Good morning, ladies and gentlemen.
It is my great pleasure to hold the Tokyo Tech 2019 Fall Entrance Ceremony in the presence of the Board of Directors, deans, directors, and special guests. We are here to celebrate the new students joining us today. You have all worked hard to come this far, and you should be proud of your achievements. Let us also congratulate your parents and families, and express our gratitude for the time and effort they have dedicated to your life and academic success.
This fall, total enrollment is 503 students, with 2 entering the bachelor's degree program, 321 entering the master's degree program, 12 entering the professional master's degree program, and 168 entering the doctoral degree program. Surprisingly, among you, we welcome 390 overseas students, that is 78 percent of students coming from abroad. You are all now members of Tokyo Tech, a diverse and multicultural community which will provide you with a truly unique experience.
Tokyo Tech has been sharing these experiences for over 138 years. Since its beginnings, the Institute has strived to nurture ambitious students with strong scholastic abilities, diverse perspectives and approaches that provide real-world solutions, and the creative competence to become pioneers in various fields of science and technology. Tokyo Tech has also recently implemented various changes to enhance its curriculum and boost its research strengths. These efforts were recognized last year when Tokyo Tech was selected as a Designated National University to lead society into the future. Therefore, whatever your aspirations, it is an exciting time to be here. Tokyo Tech's cutting-edge research is more diverse and interdisciplinary than ever, and from today, you are the newest ambassadors of this inclusive community.
Last year when I became the president, I put forth the Tokyo Tech Commitments — three guiding principles that I share with all students, faculty, and staff at the Institute. These commitments are: first — appreciating diversity, second — embracing collaborative challenges, and third — taking decisive action. Let me briefly mention how these commitments can enhance your Tokyo Tech experience.
Firstly, diversity comes in many forms, and means different things to different people. No matter how we define it, however, diversity is a source of creativity and innovation. Allow diversity to flourish, and you may find a surprisingly simple solution to a difficult problem.
Secondly, collaborating with fellow Tokyo Tech members will expand your perspective and generate exciting, new ideas. If you team up — and at times compete with — the bright minds around you, then you can take on even the toughest of challenges.
And thirdly, once you have determined the direction you want to go, take action! The Tokyo Tech learning and research environment is designed to reward those who act. Reap those rewards by being proactive.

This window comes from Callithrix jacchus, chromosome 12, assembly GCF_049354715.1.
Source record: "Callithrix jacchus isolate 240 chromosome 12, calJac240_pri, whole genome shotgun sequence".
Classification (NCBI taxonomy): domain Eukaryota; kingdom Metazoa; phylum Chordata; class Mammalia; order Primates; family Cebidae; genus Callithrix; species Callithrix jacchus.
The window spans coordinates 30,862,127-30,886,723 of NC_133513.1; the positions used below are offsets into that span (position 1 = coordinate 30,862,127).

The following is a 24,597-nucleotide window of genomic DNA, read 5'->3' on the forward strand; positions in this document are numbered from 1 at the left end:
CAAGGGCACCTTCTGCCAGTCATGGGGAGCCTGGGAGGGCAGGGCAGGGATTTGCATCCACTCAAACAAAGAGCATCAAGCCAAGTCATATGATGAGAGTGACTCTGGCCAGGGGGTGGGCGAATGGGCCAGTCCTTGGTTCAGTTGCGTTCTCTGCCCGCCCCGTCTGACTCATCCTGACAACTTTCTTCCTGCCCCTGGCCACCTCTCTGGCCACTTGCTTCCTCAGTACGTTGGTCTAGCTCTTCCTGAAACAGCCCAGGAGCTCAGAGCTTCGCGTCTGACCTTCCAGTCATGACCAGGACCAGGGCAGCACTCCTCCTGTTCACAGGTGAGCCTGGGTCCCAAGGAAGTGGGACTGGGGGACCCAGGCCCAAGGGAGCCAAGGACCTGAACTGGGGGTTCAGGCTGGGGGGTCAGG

To demonstrate the potential impact of this last commitment — decisive action — I would like to share a story about a Tokyo Tech legend. Some of you may have heard this story at the graduation ceremony last week, but I will repeat it. In the early 1930s, a number of people around the world were trying to solve the problematic stability of oscillation frequency for radio transmitting stations. Professor Issac Koga (Issaku Koga) — please remember his name — who taught here at Tokyo Tech from 1929 to 1960, was one of them. After systematic studies on quartz cutting, Professor Koga discovered that by cutting crystals at specific angles, he could produce oscillators with almost zero frequency-variation at around room temperature. His quartz crystal proved to be indispensable to all radio and wireless communications systems and much of information electronics, including all of your smartphones. In other words, Koga's decision to act — his determination to solve a pressing issue, think through the entire problem, make and test theoretical predictions, and physically produce a practical quartz crystal — still has massive implications 90 years later. You can see his achievements in the second floor of the Museum of the Centennial Hall at the main gate of Ookayama Campus. I strongly recommend you visit there.
You may be wondering how Professor Koga's story relates to you. The fact is that, like Professor Koga, today's Tokyo Tech researchers and students consistently exhibit creativity, persistence, and passion in their work. It is in their DNA. And since you are here today, I strongly believe it is in yours, too.
Congratulations to you all, and welcome to the Tokyo Tech community!